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Royal Mistresses: Alice Keppel


By Unknown author - http://www.bridgemanartondemand.com/index.cfm?event=catalogue.product&productID=166070, Public Domain, https://commons.wikimedia.org/w/index.php?curid=3905064

Born 29 April 1868, Alice Frederica Keppel (née Edmonstone) was a British society hostess and a long-time mistress and confidante of King Edward VII. Born in Woolwich Dockyard, Kent, Alice’s father was the Superintendent at the Dockyard and a retired admiral in the Royal Navy. Her grandfather was a former governor of the Ionian Islands.

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The youngest of one brother and seven sisters, Alice grew up in Duntreath Castle, the home since the 14th century of the Edmonstone family, who were direct descendants of the Royal House of Stuart. The castle was a wedding gift from King Robert III of Scotland to his daughter, Mary Stewart, Princess of Scotland, when she married her fourth husband in 1425, Sir William Edmonstone of Culloden.

Alice married the Honourable Lt Col George Keppel, son of the 7th Earl of Albemarle, in 1891. He was four years older than Alice and served as a soldier in the British Army. The couple had two daughters, but George’s lack of money led to Alice engaging in affairs with richer men so they could keep their lifestyle of London society. Her first affair was with Ernest Beckett, 2nd Baron Grimthorpe. Alice’s husband once said of her affairs: “I do not mind what she does as long as she comes back to me in the end.”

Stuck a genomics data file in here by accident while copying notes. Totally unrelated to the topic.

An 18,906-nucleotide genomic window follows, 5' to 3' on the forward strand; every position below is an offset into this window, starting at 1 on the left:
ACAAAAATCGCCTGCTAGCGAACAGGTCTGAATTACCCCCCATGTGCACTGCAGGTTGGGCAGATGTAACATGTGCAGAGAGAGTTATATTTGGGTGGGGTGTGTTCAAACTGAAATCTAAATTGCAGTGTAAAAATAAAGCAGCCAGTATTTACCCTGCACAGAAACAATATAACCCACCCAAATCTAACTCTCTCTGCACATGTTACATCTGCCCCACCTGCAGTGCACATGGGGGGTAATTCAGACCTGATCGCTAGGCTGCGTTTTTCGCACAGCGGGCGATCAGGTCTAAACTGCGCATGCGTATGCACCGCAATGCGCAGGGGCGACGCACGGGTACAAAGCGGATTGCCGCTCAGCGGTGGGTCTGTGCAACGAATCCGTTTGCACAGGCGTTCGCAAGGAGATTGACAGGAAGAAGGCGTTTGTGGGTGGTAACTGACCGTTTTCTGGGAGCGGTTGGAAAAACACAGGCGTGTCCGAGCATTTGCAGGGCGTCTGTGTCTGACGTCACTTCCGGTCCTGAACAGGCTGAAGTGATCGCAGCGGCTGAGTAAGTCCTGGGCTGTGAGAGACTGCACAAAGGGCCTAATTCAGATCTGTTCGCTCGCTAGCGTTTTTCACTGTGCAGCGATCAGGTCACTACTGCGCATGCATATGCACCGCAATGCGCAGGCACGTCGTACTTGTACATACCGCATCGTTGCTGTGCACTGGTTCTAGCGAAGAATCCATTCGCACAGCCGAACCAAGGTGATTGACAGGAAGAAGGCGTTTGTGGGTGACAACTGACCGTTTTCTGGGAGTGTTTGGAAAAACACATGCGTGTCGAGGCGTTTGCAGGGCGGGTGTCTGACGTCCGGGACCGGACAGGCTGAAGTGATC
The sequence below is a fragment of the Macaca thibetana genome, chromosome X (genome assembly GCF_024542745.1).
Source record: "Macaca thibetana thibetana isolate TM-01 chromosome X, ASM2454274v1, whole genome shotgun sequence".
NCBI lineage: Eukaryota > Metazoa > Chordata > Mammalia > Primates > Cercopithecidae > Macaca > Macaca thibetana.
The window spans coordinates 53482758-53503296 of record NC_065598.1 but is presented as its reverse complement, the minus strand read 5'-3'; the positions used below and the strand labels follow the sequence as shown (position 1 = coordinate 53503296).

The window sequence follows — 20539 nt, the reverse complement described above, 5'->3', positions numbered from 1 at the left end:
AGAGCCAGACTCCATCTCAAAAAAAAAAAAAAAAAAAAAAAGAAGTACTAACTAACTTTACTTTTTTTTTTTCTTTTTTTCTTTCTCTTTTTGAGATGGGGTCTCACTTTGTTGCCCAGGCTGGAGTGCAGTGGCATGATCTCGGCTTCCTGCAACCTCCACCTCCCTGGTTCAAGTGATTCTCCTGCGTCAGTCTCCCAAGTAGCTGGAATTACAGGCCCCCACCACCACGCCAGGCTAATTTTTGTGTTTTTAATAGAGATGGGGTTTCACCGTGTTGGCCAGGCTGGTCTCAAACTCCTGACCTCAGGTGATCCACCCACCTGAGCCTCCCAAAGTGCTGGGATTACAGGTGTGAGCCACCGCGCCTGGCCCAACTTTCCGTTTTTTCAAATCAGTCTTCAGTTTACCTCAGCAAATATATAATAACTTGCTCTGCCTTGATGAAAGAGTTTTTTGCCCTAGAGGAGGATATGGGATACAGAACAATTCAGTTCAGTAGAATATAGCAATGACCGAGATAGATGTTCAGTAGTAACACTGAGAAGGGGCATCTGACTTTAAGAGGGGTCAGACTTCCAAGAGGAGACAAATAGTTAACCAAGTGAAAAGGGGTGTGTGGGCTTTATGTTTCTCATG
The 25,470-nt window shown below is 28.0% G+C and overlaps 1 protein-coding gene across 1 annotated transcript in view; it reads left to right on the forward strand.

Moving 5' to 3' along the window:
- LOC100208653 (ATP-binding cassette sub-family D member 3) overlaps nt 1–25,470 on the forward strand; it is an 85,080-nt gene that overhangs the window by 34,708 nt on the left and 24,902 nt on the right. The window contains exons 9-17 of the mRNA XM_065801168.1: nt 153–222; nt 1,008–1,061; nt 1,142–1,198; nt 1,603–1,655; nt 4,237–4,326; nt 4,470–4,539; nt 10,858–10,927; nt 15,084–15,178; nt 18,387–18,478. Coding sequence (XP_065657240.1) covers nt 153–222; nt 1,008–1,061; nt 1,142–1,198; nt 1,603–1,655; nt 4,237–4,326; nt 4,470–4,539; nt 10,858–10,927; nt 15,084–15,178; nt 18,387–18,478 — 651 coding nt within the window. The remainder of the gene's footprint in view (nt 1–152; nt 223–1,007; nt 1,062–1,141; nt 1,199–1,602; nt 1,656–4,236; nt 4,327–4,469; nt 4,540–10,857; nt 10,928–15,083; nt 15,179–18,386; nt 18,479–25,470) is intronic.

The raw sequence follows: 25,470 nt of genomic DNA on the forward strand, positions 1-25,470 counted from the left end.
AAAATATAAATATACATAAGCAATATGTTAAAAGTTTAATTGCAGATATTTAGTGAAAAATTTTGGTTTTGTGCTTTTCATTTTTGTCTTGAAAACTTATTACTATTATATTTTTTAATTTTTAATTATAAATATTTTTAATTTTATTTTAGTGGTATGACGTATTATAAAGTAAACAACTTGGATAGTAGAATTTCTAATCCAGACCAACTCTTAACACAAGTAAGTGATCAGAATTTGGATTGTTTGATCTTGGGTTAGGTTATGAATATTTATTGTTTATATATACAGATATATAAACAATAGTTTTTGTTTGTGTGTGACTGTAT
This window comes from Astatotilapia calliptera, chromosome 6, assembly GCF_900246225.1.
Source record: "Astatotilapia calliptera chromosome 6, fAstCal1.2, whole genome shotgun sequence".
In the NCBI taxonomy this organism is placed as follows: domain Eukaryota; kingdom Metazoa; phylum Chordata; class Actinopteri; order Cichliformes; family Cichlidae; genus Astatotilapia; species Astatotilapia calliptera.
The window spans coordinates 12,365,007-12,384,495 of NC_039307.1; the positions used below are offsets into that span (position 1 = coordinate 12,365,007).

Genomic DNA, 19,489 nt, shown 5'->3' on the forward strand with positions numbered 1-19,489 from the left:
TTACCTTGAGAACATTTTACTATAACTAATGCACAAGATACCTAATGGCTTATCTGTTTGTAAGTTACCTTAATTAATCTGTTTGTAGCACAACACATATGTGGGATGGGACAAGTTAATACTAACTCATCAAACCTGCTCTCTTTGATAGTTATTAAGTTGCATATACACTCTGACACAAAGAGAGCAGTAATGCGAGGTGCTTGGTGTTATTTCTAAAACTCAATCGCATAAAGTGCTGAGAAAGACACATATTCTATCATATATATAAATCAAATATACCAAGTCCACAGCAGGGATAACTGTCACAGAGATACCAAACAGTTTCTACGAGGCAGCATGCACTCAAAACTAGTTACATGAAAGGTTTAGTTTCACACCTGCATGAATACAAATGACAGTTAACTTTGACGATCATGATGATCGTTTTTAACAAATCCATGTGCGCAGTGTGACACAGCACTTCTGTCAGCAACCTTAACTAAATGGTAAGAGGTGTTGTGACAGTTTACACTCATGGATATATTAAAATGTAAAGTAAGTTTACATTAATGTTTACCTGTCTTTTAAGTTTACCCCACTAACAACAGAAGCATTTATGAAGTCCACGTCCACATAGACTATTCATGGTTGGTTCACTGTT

Alice would become one of the best-known society hostesses of the Edwardian era. In 1898, the then 29-year-old met Edward, Prince of Wales (56-years-old at the time), the heir apparent to the British throne. Soon after, she became his mistress and regularly visited her. The relationship would last through his ascension to the throne in 1901 and until his death in 1910. Alice was known as one of the few people in his inner circle who was able to help smooth his mood swings.

Edward’s wife, Alexandra of Denmark, was actually quite fond of Alice and was tolerant of the liaison. She preferred Alice to Edward’s other mistresses, including Daisy Greville, Countess of Warwick. Through her association with royalty, the King allowed friends to create endowments to help Alice stay financially secure. He also secured a higher-paying job for her husband.

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Following Edward’s death in 1910, the Keppels left Britain. Claiming it was for her children’s education, it’s believed the move was because of Alice’s role in society now changing following the death of the King. In 1936 when Edward VII’s grandson, Edward VIII abdicated the throne to marry Wallis Simpson, an American divorceé, Alice reportedly said: “Things were done much better in my day.”

Alice died of cirrhosis of the liver in September 1947 at her palazzo in Italy. Her husband died just two months later. It was said that he could not live without her, having been married to her for the last 56 years.

About author

My name is Sydney Zatz and I am a University of Iowa graduate. I graduated with a degree in journalism and sports studies, and a minor in sport and recreation management. A highlight of my college career was getting the chance to study abroad in London and experiencing royal history firsthand. I have a passion for royals, royal history, and journalism, which led me to want to write for Royal Central.